The New Jersey employment law addresses many of the common factors that employers are involved in within the state. The division that administers the employment laws for New Jersey is The Division of Wage and Hour Compliance. For the most part nothing within the employment laws should surprise anyone since they are fairly straight forward. Everything from the minimum wage to the apparel industry is covered by this Division.
At the time of this writing the minimum wage was $7.25 per hour, which became effective on July 24, 2009. This is not uncommon for any state to have a minimum wage established. With the exception of jobs that require little to no experience this wage is most likely too low to attract qualified help. The New Jersey employment law; however, also requires that no matter what you decide to pay your employees they are entitled to overtime for any hours over forty in one week. There are some exemptions to this requirement and you should inquire directly with New Jersey’s Division of Wage and Hour Compliance. Of course, overtime means that whatever the employee’s normal hourly rate is you would pay that plus one-half times more.
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The New Jersey employment law also covers unpaid or withheld wages that an employer may want to consider holding back to cover breakage, spillage, or cash shortages. The law specifically does not allow an employer to withhold these from an employee’s pay. Should an employer withhold these from an employee the employee can file a claim with the Division of Wage and Hour Compliance. This is why it is important that you spell these types of issues within your employee handbook so that if you are withholding wages for some other type of legal reason you will be covered.
Another issue covered under the New Jersey employment law is fringe benefits. Although New Jersey does not mandate that you provide any fringe benefits it does insure that if you do you administer them correctly. This means that if you agreed to provide things like vacation, paid holidays, or sick time you must pay them when the employee is eligible. Again, having this clearly outlined within your employee handbook is a wise choice so that it will be very easy to provide the Division with what your policy is and that the employee knows. Trust me when I tell you that I have had to do this a number of times during my career in states like California.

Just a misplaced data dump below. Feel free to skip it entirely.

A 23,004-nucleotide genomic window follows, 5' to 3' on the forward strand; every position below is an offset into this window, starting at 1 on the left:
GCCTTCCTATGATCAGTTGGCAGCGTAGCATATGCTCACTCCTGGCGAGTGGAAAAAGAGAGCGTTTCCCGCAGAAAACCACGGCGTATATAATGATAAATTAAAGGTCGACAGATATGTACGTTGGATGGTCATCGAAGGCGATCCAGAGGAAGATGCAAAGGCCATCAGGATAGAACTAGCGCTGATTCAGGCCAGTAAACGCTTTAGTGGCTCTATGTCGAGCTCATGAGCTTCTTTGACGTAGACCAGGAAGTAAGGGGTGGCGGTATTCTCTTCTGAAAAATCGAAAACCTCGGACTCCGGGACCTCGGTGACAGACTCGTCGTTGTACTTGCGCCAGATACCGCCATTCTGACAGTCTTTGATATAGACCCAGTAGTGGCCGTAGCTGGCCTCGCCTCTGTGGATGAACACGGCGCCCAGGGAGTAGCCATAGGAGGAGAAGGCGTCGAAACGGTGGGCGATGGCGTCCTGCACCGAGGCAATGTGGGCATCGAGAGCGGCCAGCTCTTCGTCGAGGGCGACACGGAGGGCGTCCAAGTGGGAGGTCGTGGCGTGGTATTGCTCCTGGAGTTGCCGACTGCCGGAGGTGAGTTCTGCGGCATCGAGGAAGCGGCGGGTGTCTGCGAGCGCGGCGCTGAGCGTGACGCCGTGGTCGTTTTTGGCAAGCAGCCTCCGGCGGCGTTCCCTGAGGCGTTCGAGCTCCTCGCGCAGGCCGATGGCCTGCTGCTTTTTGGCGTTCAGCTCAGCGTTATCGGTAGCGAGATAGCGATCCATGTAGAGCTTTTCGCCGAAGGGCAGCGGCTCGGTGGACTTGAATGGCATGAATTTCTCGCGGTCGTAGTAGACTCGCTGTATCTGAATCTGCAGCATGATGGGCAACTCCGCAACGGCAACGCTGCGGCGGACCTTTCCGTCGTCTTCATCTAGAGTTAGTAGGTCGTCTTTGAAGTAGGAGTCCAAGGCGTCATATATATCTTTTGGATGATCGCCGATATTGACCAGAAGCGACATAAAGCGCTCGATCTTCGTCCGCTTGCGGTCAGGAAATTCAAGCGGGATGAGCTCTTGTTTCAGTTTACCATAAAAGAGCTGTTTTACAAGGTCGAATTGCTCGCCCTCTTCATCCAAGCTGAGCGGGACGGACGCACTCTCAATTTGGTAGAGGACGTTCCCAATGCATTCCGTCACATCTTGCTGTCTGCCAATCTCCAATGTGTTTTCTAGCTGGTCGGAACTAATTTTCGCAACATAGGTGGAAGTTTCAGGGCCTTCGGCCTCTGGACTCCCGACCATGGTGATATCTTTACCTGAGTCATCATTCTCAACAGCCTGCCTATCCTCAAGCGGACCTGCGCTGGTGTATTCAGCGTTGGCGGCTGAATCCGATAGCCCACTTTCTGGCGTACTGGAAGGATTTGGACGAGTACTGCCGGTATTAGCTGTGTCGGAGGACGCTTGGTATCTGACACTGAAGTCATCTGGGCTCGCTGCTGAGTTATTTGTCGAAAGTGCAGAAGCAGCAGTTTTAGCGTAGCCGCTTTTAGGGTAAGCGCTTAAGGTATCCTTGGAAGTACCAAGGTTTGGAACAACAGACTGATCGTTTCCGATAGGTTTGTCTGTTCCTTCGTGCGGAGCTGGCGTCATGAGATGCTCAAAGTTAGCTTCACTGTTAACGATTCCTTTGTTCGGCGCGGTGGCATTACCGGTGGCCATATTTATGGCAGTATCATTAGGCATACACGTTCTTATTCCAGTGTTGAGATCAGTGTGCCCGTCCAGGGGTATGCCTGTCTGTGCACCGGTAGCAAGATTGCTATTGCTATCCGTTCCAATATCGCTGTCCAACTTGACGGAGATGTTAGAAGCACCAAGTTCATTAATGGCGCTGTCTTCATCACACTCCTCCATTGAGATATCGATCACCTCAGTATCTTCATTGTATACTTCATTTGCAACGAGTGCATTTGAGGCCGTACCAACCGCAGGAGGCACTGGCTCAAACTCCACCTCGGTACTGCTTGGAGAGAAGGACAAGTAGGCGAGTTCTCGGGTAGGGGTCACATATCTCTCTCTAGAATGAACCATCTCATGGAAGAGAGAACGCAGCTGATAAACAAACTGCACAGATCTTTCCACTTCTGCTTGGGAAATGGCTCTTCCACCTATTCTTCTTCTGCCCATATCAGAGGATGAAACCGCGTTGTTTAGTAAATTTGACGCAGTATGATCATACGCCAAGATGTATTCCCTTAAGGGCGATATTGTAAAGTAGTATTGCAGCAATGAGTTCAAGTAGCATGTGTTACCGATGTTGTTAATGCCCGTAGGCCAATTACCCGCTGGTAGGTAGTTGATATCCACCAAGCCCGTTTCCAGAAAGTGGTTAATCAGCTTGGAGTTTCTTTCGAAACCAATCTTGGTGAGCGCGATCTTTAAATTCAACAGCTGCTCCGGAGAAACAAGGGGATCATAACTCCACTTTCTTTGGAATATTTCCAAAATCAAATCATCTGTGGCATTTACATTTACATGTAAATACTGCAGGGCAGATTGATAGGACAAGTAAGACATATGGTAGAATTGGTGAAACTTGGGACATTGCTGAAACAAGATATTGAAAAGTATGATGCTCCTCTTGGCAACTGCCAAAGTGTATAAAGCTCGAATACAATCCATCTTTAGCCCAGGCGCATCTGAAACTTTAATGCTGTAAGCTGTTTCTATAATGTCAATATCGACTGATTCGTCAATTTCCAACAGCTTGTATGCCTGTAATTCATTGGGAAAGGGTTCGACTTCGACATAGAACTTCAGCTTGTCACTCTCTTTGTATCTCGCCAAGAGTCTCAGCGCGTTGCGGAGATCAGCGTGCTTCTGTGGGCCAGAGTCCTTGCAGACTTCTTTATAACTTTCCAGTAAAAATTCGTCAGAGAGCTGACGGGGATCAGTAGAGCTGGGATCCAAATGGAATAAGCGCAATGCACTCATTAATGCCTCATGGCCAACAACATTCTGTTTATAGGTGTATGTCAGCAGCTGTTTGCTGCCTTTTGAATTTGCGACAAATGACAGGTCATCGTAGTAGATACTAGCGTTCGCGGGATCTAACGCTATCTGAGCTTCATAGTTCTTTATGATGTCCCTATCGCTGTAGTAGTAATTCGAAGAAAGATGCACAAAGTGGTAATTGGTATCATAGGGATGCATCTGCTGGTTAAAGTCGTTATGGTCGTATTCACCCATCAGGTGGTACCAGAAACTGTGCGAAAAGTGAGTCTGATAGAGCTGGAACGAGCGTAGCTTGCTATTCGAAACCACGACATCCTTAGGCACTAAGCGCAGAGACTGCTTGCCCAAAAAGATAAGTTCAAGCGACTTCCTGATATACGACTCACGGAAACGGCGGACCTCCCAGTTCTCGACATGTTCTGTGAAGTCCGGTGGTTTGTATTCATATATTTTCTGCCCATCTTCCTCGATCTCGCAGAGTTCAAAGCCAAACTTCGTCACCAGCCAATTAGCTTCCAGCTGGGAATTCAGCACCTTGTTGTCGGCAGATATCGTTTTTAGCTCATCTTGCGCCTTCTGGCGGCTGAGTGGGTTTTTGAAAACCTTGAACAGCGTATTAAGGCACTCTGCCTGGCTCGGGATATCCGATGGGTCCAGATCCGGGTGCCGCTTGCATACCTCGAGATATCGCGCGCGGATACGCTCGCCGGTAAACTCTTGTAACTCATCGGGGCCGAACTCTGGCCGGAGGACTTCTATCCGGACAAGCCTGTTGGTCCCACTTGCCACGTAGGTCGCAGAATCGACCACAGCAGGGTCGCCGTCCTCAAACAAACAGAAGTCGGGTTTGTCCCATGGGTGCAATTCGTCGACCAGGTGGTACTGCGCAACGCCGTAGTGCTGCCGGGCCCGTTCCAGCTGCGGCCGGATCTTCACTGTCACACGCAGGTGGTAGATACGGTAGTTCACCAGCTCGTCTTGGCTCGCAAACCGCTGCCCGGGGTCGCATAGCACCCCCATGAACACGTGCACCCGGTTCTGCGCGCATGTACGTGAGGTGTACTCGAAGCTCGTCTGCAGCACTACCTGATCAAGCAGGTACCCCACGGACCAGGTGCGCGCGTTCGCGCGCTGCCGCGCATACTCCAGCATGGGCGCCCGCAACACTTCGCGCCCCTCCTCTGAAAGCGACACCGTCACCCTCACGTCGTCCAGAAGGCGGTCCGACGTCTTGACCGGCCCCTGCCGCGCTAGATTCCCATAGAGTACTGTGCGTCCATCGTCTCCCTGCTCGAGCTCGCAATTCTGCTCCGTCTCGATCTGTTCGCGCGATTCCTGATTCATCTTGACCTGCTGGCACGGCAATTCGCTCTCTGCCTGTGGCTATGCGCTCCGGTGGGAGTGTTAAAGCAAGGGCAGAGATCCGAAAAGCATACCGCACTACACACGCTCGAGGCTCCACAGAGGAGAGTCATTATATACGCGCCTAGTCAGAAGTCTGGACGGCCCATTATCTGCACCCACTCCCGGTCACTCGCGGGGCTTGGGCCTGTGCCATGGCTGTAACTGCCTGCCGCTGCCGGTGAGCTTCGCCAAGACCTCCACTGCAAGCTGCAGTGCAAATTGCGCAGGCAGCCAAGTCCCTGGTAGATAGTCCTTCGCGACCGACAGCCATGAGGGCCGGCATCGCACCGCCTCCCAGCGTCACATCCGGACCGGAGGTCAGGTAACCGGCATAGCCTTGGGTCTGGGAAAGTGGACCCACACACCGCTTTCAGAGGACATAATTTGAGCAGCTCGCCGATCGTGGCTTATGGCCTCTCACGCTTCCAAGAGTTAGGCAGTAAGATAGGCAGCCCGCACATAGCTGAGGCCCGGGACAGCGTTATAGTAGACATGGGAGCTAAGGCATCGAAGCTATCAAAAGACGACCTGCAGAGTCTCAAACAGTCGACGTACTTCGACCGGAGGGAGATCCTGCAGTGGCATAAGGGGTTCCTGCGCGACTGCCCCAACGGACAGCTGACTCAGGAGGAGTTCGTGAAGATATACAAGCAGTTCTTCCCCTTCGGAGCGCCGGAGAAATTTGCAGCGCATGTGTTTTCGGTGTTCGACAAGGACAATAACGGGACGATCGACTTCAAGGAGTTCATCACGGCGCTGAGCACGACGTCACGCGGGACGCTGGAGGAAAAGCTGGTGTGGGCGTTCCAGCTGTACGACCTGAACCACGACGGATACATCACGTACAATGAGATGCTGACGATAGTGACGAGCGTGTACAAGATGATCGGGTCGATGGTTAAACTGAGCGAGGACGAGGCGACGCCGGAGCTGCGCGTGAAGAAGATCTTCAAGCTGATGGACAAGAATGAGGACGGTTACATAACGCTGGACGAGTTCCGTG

Since I am very familiar with the health care industry, I understand why…
The New Jersey employment law also has provided some allowances for mandatory overtime in the health care industry. Although there are always conditions attached the law does allow for it. The health care industry is the one that has this exception. Since I am very familiar with the health care industry, I understand why this would be something that is necessary. In times of a crisis such as extreme weather or disasters it is critical to be able to require employees to stay on duty. Now it is important to understand that employees need rest and you must also consider this.
The one area that is different under the New Jersey employment law is that they provided guidelines within the apparel industry. This is covered by the New Jersey Apparel Registration Act. This Act requires that anyone engaged in the apparel or embroidery industry to register in New Jersey. This includes anyone or any business outside the state doing business inside the state. It does not allow for businesses to have employees working from home in this industry. Make that type of thing crystal clear in your employee handbook so that there is no question in the minds of your employees.
They specify the number of hours of work, the type of industries permitted to employ minors…
Although there are many more rules within New Jersey’s employee law the final element within this article would be the employment of minors. In New Jersey a minor is anyone under 18 years of age. This particular part of the employment law is covered under The New Jersey Child Labor Law and Regulations. They specify the number of hours of work, the type of industries permitted to employ minors and the issuance of employment certificates. Of course, certain industries rely on minors to get them through periods where business is very high. I hate to beat a dead horse but make sure you cover the hiring of minors in your employee handbook no matter if you employ them or not.
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